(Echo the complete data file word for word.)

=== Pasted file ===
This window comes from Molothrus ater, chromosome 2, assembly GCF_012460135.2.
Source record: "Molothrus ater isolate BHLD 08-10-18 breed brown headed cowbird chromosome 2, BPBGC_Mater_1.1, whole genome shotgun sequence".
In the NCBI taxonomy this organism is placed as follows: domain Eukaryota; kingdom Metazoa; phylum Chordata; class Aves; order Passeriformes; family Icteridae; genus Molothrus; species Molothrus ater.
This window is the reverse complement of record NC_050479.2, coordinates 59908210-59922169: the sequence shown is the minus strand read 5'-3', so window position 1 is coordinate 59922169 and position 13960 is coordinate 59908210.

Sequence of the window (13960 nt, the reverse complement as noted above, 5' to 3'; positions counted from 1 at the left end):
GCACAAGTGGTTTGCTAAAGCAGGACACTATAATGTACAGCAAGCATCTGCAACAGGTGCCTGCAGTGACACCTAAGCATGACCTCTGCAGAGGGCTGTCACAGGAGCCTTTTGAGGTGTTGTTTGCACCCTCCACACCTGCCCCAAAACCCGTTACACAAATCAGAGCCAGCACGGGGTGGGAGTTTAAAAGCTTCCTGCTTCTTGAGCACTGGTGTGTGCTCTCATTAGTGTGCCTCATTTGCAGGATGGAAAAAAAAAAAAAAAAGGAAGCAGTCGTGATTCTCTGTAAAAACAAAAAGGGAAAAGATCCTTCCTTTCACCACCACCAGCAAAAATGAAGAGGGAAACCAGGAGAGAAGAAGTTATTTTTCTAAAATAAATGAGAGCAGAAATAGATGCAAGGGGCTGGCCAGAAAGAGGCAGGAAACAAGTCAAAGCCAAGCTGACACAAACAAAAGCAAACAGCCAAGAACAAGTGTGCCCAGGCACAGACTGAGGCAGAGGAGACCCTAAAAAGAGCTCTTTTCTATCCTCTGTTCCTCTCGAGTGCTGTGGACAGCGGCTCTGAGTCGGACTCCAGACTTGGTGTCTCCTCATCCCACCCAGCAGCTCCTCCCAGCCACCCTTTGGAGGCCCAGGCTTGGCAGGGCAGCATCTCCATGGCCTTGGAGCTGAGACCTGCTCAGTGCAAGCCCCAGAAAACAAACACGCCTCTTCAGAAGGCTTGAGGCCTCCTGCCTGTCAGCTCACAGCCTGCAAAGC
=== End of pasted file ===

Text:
This window comes from Molothrus ater, chromosome 2, assembly GCF_012460135.2.
Source record: "Molothrus ater isolate BHLD 08-10-18 breed brown headed cowbird chromosome 2, BPBGC_Mater_1.1, whole genome shotgun sequence".
In the NCBI taxonomy this organism is placed as follows: domain Eukaryota; kingdom Metazoa; phylum Chordata; class Aves; order Passeriformes; family Icteridae; genus Molothrus; species Molothrus ater.
This window is the reverse complement of record NC_050479.2, coordinates 59908210-59922169: the sequence shown is the minus strand read 5'-3', so window position 1 is coordinate 59922169 and position 13960 is coordinate 59908210.

Sequence of the window (13960 nt, the reverse complement as noted above, 5' to 3'; positions counted from 1 at the left end):
GCACAAGTGGTTTGCTAAAGCAGGACACTATAATGTACAGCAAGCATCTGCAACAGGTGCCTGCAGTGACACCTAAGCATGACCTCTGCAGAGGGCTGTCACAGGAGCCTTTTGAGGTGTTGTTTGCACCCTCCACACCTGCCCCAAAACCCGTTACACAAATCAGAGCCAGCACGGGGTGGGAGTTTAAAAGCTTCCTGCTTCTTGAGCACTGGTGTGTGCTCTCATTAGTGTGCCTCATTTGCAGGATGGAAAAAAAAAAAAAAAAGGAAGCAGTCGTGATTCTCTGTAAAAACAAAAAGGGAAAAGATCCTTCCTTTCACCACCACCAGCAAAAATGAAGAGGGAAACCAGGAGAGAAGAAGTTATTTTTCTAAAATAAATGAGAGCAGAAATAGATGCAAGGGGCTGGCCAGAAAGAGGCAGGAAACAAGTCAAAGCCAAGCTGACACAAACAAAAGCAAACAGCCAAGAACAAGTGTGCCCAGGCACAGACTGAGGCAGAGGAGACCCTAAAAAGAGCTCTTTTCTATCCTCTGTTCCTCTCGAGTGCTGTGGACAGCGGCTCTGAGTCGGACTCCAGACTTGGTGTCTCCTCATCCCACCCAGCAGCTCCTCCCAGCCACCCTTTGGAGGCCCAGGCTTGGCAGGGCAGCATCTCCATGGCCTTGGAGCTGAGACCTGCTCAGTGCAAGCCCCAGAAAACAAACACGCCTCTTCAGAAGGCTTGAGGCCTCCTGCCTGTCAGCTCACAGCCTGCAAAGC